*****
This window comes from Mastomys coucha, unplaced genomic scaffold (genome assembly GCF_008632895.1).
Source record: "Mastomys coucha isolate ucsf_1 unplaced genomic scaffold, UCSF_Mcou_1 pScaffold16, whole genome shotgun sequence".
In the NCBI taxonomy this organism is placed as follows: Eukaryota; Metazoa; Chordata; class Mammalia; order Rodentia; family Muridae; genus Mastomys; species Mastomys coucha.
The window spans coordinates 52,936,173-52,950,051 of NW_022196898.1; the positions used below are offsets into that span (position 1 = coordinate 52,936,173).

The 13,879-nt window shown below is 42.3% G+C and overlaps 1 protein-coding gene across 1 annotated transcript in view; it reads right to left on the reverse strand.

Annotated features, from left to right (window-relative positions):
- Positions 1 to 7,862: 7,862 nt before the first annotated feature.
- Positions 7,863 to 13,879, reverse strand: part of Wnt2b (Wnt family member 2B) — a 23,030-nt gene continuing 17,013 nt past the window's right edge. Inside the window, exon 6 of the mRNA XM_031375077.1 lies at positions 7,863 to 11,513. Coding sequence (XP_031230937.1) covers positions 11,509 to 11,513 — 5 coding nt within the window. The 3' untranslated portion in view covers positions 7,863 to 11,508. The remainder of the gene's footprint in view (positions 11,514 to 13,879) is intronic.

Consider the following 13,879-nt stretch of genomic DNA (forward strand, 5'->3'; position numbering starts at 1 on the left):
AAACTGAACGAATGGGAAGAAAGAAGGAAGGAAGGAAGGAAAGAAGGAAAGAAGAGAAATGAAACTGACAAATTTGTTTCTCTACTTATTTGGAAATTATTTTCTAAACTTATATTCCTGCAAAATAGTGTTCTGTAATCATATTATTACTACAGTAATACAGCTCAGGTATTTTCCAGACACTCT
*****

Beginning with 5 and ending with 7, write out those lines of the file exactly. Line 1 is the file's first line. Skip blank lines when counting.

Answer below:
The 13,879-nt window shown below is 42.3% G+C and overlaps 1 protein-coding gene across 1 annotated transcript in view; it reads right to left on the reverse strand.

Annotated features, from left to right (window-relative positions):
- Positions 1 to 7,862: 7,862 nt before the first annotated feature.